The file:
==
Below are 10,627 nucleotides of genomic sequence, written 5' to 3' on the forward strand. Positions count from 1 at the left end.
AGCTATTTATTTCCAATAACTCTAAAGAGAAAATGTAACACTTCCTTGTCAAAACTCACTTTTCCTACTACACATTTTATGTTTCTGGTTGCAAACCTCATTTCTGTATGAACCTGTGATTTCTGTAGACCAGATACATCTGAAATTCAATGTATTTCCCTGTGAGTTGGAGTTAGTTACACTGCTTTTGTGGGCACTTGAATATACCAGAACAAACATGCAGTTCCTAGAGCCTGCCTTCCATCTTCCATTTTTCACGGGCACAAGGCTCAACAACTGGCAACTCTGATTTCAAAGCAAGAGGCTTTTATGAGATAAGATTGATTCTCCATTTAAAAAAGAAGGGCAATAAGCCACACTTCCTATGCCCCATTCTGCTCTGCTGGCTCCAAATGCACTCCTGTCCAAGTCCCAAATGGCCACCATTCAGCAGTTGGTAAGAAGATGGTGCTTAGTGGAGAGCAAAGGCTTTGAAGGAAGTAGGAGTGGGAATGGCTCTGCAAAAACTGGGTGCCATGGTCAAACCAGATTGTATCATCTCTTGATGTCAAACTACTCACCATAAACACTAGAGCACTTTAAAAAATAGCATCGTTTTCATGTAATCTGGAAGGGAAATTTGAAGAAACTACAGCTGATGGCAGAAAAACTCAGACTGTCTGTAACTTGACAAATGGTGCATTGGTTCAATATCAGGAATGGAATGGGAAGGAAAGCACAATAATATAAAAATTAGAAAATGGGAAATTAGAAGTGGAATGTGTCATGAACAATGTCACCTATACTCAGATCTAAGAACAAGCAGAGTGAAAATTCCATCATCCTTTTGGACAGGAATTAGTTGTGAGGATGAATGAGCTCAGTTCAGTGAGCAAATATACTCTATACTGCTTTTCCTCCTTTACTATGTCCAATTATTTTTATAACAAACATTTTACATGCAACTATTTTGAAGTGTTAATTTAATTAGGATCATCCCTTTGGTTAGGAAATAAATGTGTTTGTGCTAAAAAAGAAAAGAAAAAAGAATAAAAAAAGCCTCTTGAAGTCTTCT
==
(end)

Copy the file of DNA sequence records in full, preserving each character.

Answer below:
Below are 10,627 nucleotides of genomic sequence, written 5' to 3' on the forward strand. Positions count from 1 at the left end.
AGCTATTTATTTCCAATAACTCTAAAGAGAAAATGTAACACTTCCTTGTCAAAACTCACTTTTCCTACTACACATTTTATGTTTCTGGTTGCAAACCTCATTTCTGTATGAACCTGTGATTTCTGTAGACCAGATACATCTGAAATTCAATGTATTTCCCTGTGAGTTGGAGTTAGTTACACTGCTTTTGTGGGCACTTGAATATACCAGAACAAACATGCAGTTCCTAGAGCCTGCCTTCCATCTTCCATTTTTCACGGGCACAAGGCTCAACAACTGGCAACTCTGATTTCAAAGCAAGAGGCTTTTATGAGATAAGATTGATTCTCCATTTAAAAAAGAAGGGCAATAAGCCACACTTCCTATGCCCCATTCTGCTCTGCTGGCTCCAAATGCACTCCTGTCCAAGTCCCAAATGGCCACCATTCAGCAGTTGGTAAGAAGATGGTGCTTAGTGGAGAGCAAAGGCTTTGAAGGAAGTAGGAGTGGGAATGGCTCTGCAAAAACTGGGTGCCATGGTCAAACCAGATTGTATCATCTCTTGATGTCAAACTACTCACCATAAACACTAGAGCACTTTAAAAAATAGCATCGTTTTCATGTAATCTGGAAGGGAAATTTGAAGAAACTACAGCTGATGGCAGAAAAACTCAGACTGTCTGTAACTTGACAAATGGTGCATTGGTTCAATATCAGGAATGGAATGGGAAGGAAAGCACAATAATATAAAAATTAGAAAATGGGAAATTAGAAGTGGAATGTGTCATGAACAATGTCACCTATACTCAGATCTAAGAACAAGCAGAGTGAAAATTCCATCATCCTTTTGGACAGGAATTAGTTGTGAGGATGAATGAGCTCAGTTCAGTGAGCAAATATACTCTATACTGCTTTTCCTCCTTTACTATGTCCAATTATTTTTATAACAAACATTTTACATGCAACTATTTTGAAGTGTTAATTTAATTAGGATCATCCCTTTGGTTAGGAAATAAATGTGTTTGTGCTAAAAAAGAAAAGAAAAAAGAATAAAAAAAGCCTCTTGAAGTCTTCT